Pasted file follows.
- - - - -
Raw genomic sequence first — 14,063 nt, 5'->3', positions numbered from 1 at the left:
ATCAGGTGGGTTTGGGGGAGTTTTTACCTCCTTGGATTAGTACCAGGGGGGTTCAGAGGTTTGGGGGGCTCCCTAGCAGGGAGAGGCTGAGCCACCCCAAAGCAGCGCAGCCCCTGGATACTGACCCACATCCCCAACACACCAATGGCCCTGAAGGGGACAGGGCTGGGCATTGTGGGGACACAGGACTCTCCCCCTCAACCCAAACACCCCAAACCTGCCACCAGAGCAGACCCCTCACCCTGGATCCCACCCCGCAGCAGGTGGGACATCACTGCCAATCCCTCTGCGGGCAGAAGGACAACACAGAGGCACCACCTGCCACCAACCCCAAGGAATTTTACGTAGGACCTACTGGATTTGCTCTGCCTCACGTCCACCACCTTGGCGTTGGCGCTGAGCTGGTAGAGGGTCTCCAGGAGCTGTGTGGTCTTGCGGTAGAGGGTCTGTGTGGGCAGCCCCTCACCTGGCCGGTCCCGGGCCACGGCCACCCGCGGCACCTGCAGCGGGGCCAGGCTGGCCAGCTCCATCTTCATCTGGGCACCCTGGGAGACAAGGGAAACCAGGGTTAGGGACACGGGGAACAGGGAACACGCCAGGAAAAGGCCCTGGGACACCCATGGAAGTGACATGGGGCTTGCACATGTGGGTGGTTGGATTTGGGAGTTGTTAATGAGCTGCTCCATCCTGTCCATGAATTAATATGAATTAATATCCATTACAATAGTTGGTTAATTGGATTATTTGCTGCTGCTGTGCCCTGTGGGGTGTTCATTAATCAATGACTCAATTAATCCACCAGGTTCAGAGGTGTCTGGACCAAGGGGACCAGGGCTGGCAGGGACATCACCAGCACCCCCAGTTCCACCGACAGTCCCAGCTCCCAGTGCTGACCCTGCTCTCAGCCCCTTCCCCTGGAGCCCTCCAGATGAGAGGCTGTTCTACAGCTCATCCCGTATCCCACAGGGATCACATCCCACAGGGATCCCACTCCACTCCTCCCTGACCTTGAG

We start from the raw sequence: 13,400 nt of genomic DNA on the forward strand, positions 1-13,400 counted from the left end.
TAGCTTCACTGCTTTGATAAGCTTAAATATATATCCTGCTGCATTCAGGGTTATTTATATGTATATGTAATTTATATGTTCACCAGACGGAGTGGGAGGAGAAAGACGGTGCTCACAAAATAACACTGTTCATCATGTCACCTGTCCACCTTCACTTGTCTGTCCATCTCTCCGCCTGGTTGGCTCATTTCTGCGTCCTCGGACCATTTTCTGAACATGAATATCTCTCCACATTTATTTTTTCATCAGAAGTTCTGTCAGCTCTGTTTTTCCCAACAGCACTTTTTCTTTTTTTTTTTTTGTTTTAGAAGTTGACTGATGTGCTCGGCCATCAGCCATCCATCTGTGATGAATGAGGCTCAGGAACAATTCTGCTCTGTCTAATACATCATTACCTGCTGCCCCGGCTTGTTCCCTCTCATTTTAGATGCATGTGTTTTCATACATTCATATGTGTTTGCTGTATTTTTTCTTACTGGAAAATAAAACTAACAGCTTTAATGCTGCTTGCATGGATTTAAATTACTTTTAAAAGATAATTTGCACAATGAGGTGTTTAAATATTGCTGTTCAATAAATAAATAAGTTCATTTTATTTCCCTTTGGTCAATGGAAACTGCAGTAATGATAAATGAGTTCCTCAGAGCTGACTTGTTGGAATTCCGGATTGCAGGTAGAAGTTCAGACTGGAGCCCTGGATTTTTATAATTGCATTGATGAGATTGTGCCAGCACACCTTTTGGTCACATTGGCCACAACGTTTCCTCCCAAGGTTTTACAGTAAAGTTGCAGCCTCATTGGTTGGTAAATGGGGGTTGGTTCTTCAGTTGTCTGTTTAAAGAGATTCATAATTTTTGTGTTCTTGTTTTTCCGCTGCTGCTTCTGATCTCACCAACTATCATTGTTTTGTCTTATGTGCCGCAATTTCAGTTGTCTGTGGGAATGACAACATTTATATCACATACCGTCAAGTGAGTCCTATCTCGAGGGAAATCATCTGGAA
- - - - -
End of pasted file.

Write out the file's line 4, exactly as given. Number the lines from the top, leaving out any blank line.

TAGCTTCACTGCTTTGATAAGCTTAAATATATATCCTGCTGCATTCAGGGTTATTTATATGTATATGTAATTTATATGTTCACCAGACGGAGTGGGAGGAGAAAGACGGTGCTCACAAAATAACACTGTTCATCATGTCACCTGTCCACCTTCACTTGTCTGTCCATCTCTCCGCCTGGTTGGCTCATTTCTGCGTCCTCGGACCATTTTCTGAACATGAATATCTCTCCACATTTATTTTTTCATCAGAAGTTCTGTCAGCTCTGTTTTTCCCAACAGCACTTTTTCTTTTTTTTTTTTTGTTTTAGAAGTTGACTGATGTGCTCGGCCATCAGCCATCCATCTGTGATGAATGAGGCTCAGGAACAATTCTGCTCTGTCTAATACATCATTACCTGCTGCCCCGGCTTGTTCCCTCTCATTTTAGATGCATGTGTTTTCATACATTCATATGTGTTTGCTGTATTTTTTCTTACTGGAAAATAAAACTAACAGCTTTAATGCTGCTTGCATGGATTTAAATTACTTTTAAAAGATAATTTGCACAATGAGGTGTTTAAATATTGCTGTTCAATAAATAAATAAGTTCATTTTATTTCCCTTTGGTCAATGGAAACTGCAGTAATGATAAATGAGTTCCTCAGAGCTGACTTGTTGGAATTCCGGATTGCAGGTAGAAGTTCAGACTGGAGCCCTGGATTTTTATAATTGCATTGATGAGATTGTGCCAGCACACCTTTTGGTCACATTGGCCACAACGTTTCCTCCCAAGGTTTTACAGTAAAGTTGCAGCCTCATTGGTTGGTAAATGGGGGTTGGTTCTTCAGTTGTCTGTTTAAAGAGATTCATAATTTTTGTGTTCTTGTTTTTCCGCTGCTGCTTCTGATCTCACCAACTATCATTGTTTTGTCTTATGTGCCGCAATTTCAGTTGTCTGTGGGAATGACAACATTTATATCACATACCGTCAAGTGAGTCCTATCTCGAGGGAAATCATCTGGAA